Dissertation/Thesis Abstract

The evolution of the xylophone through the symphonies of Dmitri Shostakovich
by Alexander, Justin, D.M., The Florida State University, 2014, 66; 3625708
Abstract (Summary)

This treatise focuses on the evolution of the xylophone in the music of Dmitri Shostakovich. The xylophone occupied an important position in Shostakovich's aesthetic, evidenced in the exposed solos of the first Jazz Suite and the Polka from The Golden Age. In his symphonies, Shostakovich's use of the xylophone expands the role of the instrument from a demarcation or coloristic device to a vehicle of complex cultural and personal ideas ranging from the struggle of the Soviet people under Joseph Stalin, the composer's own hatred of war, and prominently, the multi-faceted idea of betrayal. This document presents a biographical overview of Shostakovich's life, an overview of the history of the xylophone from antiquity through the Twentieth Century, and an analysis of the use of the xylophone in Shostakovich's symphonies. Rhythmic and melodic motives, orchestrational effects, and pitch class relationships are examined in addition to specific score examples.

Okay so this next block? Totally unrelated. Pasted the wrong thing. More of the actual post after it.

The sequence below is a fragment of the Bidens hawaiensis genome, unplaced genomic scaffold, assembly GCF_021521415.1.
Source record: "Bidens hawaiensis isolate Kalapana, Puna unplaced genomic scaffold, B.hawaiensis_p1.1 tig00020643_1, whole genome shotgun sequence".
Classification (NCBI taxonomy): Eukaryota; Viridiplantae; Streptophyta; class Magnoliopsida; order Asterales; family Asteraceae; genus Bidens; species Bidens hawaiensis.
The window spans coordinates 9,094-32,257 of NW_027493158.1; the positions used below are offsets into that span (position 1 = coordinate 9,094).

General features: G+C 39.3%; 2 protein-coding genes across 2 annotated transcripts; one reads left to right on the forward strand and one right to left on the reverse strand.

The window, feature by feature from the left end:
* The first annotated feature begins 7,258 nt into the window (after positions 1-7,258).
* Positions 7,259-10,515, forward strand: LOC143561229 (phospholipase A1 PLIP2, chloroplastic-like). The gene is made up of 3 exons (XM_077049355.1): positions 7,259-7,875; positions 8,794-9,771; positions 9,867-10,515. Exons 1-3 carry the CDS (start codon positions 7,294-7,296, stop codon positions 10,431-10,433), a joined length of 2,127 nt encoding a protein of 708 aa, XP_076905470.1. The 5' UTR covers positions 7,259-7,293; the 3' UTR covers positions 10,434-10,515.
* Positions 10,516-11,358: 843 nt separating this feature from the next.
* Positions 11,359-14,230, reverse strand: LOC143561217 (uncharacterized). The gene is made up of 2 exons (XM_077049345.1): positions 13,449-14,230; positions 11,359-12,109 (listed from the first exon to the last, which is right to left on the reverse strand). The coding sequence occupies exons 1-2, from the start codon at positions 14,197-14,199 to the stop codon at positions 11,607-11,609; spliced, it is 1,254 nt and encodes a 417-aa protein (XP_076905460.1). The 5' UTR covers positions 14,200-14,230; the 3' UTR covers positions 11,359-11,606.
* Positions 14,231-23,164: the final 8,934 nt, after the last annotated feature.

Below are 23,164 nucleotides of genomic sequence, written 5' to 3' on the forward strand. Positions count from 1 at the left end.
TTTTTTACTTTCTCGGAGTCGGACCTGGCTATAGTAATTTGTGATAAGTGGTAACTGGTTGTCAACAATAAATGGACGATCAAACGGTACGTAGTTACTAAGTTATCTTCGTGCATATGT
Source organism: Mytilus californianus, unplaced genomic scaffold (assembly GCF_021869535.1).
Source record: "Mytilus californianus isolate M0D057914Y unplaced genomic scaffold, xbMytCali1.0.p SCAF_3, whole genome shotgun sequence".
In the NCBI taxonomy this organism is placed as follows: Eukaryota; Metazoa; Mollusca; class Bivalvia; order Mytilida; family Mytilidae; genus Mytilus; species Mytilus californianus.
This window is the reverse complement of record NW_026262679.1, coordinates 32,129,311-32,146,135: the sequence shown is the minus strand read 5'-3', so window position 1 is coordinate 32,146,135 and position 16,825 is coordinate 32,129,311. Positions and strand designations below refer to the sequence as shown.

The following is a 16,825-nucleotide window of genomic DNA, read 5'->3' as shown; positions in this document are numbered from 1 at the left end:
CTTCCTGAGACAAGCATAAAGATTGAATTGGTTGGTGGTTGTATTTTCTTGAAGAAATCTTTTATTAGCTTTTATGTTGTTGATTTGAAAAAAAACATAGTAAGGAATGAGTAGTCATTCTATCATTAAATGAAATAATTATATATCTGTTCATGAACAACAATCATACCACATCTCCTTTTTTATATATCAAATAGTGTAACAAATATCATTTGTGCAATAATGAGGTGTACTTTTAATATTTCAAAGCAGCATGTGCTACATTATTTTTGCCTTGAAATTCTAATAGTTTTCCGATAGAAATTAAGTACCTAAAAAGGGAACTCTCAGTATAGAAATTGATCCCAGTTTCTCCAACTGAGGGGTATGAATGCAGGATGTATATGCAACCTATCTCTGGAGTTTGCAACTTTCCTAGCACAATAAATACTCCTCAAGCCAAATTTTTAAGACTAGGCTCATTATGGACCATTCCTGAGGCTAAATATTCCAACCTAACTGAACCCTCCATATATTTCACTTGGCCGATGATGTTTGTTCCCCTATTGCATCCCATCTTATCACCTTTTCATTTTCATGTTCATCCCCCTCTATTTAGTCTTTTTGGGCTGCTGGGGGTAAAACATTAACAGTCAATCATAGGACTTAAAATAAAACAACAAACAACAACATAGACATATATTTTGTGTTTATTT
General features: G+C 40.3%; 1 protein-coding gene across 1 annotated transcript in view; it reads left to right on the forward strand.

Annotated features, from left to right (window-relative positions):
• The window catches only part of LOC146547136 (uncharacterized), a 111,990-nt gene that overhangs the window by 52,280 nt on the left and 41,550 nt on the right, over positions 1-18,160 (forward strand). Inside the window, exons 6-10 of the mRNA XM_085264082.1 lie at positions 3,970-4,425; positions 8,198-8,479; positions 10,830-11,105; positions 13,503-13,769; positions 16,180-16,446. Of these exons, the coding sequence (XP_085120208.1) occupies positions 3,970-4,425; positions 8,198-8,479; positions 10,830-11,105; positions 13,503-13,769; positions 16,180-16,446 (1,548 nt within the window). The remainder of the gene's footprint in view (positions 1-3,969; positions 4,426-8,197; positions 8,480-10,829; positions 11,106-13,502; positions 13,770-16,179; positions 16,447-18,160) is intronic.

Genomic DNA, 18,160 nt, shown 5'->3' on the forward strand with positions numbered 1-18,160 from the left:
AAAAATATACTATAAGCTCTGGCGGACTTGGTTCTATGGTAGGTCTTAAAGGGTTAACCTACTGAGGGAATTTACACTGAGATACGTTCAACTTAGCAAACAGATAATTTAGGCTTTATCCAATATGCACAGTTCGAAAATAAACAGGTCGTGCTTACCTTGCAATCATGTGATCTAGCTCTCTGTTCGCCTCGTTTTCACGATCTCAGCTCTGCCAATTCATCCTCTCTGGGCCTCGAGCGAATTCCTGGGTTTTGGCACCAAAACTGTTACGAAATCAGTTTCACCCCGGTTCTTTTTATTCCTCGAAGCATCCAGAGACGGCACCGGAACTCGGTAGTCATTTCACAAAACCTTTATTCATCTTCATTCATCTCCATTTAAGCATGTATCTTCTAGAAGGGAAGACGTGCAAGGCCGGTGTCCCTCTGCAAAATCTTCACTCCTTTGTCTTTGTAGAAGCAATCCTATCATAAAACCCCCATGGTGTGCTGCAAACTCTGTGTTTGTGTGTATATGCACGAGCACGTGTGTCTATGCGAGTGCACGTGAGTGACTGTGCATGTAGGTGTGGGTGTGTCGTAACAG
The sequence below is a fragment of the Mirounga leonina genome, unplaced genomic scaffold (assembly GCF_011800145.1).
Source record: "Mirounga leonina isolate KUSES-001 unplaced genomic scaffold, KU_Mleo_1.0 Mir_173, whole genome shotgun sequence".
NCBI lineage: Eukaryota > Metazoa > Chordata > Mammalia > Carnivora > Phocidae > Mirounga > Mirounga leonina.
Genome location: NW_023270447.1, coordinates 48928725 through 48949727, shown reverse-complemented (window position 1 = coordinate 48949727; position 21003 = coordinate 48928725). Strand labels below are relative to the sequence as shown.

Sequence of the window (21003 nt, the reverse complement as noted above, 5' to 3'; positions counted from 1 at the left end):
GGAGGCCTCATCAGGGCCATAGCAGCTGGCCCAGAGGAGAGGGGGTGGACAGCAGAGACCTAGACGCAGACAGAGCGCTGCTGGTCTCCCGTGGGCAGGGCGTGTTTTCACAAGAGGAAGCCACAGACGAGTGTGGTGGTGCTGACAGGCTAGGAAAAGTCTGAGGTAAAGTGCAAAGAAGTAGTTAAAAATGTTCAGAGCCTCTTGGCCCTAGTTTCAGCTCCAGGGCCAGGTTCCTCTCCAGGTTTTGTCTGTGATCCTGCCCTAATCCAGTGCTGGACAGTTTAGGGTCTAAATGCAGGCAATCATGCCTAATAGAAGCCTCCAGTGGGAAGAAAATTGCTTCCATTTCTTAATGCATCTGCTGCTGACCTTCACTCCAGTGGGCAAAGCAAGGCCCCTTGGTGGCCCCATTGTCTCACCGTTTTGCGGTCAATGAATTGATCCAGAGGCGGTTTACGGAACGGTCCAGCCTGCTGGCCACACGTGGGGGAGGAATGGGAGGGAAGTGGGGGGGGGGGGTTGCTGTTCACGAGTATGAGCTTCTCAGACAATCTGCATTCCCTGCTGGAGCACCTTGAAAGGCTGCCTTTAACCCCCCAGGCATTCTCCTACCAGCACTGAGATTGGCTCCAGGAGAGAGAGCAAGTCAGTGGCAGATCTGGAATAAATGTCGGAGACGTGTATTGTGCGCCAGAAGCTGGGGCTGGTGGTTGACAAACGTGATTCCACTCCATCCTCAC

Indexing (document details)
Advisor: Parks, John W.
Commitee: Anderson, Leon, Beckman, Seth, Moore, Chistopher
School: The Florida State University
Department: Music
School Location: United States -- Florida
Source: DAI-A 75/10(E), Dissertation Abstracts International
Subjects: Music, Russian history
Keywords: Music, Percussion, Shostakovich, dmitri, Xylophone
Publication Number: 3625708
ISBN: 978-1-321-00009-2
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